Anticipating an enemy encirclement, Master Hekaton of the Mind Tearers had established a contingency; teleport and drop pod forces were ready to attack where the enemy revealed themselves. The sight of a drop pod burning down from orbit was a reassuring one, a reminder that while the alien might occasionally display signs of low cunning the Imperium would prevail.
Kai’la watched the enemy orbital drop vessel fall, predicting its path. His XV104 had been upgraded recently with advanced motion-predicting systems that permitted accurate ground-to-air fire with far faster reactions than most surface-based defences, and already a firing solution was almost ready.
He aligned the crosshair and fired, the ion cannon’s beam intersecting the drop pod’s trajectory and punching straight through the vehicle. The pod continued to fall apparently unharmed but for a hull breach, but when its doors opened the dreadnought that had been inside took two halting steps before collapsing, destroyed.
Hekaton had not expected such concerted anti-aircraft fire, especially not from an apparently ungainly and ponderous war machine such as the black-and-gold thing standing atop a cliff.
From an escarpment, his Devastators laid down hails of fire from their heavy bolters, aiming to provide suppressive fire on the sniper battlesuit that had revealed itself to try and finish off the damaged drop pod. Its pilot, Mi’kel, felt the rounds hammering into the rock around him, watched his Fire Warrior escort be blasted from their narrow footholds to fall awkwardly against the rocks below.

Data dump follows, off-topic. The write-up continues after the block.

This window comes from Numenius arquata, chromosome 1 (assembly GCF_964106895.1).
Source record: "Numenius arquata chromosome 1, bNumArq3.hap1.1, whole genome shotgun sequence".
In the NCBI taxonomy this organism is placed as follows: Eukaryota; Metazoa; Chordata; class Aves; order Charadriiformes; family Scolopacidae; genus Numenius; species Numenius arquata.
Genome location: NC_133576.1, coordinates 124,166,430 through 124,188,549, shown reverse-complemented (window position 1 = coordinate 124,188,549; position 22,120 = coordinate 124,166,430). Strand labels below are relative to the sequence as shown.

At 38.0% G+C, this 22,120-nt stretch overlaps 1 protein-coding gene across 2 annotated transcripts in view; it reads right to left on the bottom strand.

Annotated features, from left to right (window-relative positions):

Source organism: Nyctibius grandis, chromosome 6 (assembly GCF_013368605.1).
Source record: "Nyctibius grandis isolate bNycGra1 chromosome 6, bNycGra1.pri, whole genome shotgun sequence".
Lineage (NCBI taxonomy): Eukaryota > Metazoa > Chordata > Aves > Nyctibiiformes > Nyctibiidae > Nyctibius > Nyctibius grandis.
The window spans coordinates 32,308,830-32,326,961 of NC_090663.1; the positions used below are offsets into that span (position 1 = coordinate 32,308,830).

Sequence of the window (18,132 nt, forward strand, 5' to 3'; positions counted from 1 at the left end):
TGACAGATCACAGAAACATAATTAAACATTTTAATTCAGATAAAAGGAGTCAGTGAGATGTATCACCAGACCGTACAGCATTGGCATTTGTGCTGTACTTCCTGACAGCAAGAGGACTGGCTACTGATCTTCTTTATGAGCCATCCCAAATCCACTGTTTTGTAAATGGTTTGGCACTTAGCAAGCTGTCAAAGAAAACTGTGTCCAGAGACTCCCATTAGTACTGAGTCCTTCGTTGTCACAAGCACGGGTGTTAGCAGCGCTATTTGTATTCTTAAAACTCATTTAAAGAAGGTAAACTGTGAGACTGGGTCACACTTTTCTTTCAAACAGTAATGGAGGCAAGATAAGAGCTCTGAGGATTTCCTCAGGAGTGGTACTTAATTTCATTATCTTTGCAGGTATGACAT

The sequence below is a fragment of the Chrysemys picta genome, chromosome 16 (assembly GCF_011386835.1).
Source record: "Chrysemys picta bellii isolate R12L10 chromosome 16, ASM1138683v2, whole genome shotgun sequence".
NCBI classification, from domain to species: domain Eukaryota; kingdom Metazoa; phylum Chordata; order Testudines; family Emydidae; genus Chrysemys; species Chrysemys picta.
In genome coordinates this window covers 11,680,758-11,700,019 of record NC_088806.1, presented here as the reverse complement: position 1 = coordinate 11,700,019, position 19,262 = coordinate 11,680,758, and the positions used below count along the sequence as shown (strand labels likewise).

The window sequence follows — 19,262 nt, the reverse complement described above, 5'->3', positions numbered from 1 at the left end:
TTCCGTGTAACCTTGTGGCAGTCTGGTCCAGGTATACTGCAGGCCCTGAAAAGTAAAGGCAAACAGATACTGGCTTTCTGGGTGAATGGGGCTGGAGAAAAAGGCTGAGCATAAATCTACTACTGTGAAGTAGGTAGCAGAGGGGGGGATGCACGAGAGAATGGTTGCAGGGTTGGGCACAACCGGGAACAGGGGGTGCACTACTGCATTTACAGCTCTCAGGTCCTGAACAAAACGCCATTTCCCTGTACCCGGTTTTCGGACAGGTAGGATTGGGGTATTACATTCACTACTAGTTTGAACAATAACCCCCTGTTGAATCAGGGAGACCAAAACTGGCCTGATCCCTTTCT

The right flank seemed most secure; one of his tactical squads, sent to investigate the loss of contact with the sniper team, had reported engaging enemy suits in combat and damaging one of them. Even if the left proved lost, a breakthrough there would allow the artifact to be extracted safely.
The first wave of drone fighters sped between the rocky pillars towards where the heat signature of Space Marine missile artillery had been reported by Ru’luc. Twisting and yawing to fit down narrow crevasses, they were over the target vehicle for barely long enough for guns to aim before looping up to leave only the scorchmarks of a spray of burst cannon fire on the rock and the vehicle turretless at the end of a seeker missile’s smoking contrail.
As the air strike reported successful, O’Kita used the maps of the area his team had to outflank the enemies who had found him. Leaping along the edges of the cliffs his Crisis Suits landed behind the Mind Tearers and eliminated half the squad in a single salvo before disappearing back into the rocks.
The fire of the Devastators had drawn the attention of Ta’el’s depleted cadre; co-ordinating with the other Fire Warriors, and Mi’kel’s suit, he ordered a salvo back at the enemy machine-gunners. Three of their ordinarily-armed escorts fell, but the main force remained unharmed and he steeled himself for another barrage. It came, for sure, but directed at another team; De’nan’s. They were more carefully entrenched in the rocks after information about the Space Marine machine-guns had reached them, and Ta’el was pleased to see only two fall.